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03-24-2006, 10:33 AM
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Originally Posted by DynamoAO
No, actually it's very true and common sense. The whole point of heat molding is the stretching and...HEATING...of composite materials. When you stretch and heat these materials, they become weaker. The internal and external liners lose their stiffness faster. Some sections of the boot will just "rip" far faster from heat molding.
I have a 6+ year old pair of Graf's that prove other wise. They were baked once during fitting and they are in excellent condition. I usually play year round too so they are getting plenty of use.

I'm heading to the hockey expo tis weekend. Bauer, CCM and RBK will be there. I am going to ask one of the reps about this.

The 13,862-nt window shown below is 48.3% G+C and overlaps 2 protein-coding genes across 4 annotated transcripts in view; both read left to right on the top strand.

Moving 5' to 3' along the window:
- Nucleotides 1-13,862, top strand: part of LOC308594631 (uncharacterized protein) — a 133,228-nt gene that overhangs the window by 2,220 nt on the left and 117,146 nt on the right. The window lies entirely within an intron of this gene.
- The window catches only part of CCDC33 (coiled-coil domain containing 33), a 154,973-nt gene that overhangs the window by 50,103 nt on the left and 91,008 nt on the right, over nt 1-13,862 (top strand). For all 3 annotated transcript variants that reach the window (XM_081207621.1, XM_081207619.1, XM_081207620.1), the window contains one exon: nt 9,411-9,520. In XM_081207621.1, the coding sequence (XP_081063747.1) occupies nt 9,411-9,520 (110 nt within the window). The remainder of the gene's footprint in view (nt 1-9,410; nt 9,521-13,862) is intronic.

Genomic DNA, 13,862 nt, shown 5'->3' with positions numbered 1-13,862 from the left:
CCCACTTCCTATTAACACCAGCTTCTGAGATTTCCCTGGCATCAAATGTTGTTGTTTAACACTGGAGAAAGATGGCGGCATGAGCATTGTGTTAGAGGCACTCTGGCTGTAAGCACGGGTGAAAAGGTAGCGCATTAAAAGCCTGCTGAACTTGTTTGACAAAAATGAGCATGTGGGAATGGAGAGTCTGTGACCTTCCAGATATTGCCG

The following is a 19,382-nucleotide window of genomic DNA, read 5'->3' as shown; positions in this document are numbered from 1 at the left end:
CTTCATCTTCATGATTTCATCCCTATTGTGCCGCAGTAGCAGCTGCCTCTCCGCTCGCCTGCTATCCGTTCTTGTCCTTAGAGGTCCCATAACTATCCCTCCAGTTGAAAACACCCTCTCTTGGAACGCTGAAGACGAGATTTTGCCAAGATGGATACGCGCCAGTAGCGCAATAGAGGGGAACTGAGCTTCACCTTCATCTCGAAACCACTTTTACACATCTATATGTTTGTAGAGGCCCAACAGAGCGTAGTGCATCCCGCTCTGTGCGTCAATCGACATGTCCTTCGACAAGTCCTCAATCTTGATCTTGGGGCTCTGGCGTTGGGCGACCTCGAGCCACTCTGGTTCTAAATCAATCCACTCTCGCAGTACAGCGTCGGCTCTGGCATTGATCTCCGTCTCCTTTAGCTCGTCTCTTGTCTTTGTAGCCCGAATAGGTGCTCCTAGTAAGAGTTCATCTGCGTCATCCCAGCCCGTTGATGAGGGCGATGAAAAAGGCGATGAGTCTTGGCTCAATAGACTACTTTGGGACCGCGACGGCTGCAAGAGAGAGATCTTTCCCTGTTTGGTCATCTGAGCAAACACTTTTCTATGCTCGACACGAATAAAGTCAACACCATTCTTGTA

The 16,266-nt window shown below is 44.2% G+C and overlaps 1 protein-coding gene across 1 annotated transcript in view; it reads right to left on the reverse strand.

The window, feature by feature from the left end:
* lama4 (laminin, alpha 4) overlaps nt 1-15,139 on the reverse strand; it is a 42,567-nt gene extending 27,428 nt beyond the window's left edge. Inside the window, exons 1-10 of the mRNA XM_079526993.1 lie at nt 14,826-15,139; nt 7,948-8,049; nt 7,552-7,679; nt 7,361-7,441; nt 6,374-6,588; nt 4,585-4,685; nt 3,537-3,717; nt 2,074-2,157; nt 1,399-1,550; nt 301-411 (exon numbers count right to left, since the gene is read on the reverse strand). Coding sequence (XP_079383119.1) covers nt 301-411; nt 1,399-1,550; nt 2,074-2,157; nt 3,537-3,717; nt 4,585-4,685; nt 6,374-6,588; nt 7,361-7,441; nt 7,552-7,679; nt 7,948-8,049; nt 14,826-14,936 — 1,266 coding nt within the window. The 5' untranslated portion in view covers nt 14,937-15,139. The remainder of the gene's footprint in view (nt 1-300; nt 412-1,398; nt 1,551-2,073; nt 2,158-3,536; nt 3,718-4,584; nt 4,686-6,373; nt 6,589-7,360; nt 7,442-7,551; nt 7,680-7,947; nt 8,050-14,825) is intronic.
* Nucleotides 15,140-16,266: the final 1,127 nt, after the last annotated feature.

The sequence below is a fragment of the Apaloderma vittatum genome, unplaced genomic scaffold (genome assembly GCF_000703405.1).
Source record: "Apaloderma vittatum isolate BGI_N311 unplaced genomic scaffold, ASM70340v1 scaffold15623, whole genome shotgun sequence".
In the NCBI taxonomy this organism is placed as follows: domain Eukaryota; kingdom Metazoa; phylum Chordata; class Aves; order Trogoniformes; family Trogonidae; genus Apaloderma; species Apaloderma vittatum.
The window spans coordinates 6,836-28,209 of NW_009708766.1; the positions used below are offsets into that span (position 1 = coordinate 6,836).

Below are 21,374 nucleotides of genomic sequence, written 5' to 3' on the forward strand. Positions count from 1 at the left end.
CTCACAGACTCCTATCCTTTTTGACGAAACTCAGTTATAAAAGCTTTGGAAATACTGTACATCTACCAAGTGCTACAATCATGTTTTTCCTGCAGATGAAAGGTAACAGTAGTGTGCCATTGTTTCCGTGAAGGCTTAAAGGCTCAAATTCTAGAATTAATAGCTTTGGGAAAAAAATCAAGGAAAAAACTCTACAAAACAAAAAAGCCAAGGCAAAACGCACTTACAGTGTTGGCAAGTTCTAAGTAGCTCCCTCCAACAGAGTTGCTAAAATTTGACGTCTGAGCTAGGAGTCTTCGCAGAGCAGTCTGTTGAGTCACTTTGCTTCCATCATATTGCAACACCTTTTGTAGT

Originally Posted by mini-mite fan
I was shown the difference of boots from a buddy who runs a big shop. Where the breakdown of skates from baking comes is from one or both of two reasons; 1-boot not entirely stiched but glued together (most lower end skates have alot of cosmetic stiching that offers NO structural support), and or 2-skates have been "baked" more than twice or improperly done once (like over-heated).
That's what I meant by "suppose to be heat molded and done correctly".

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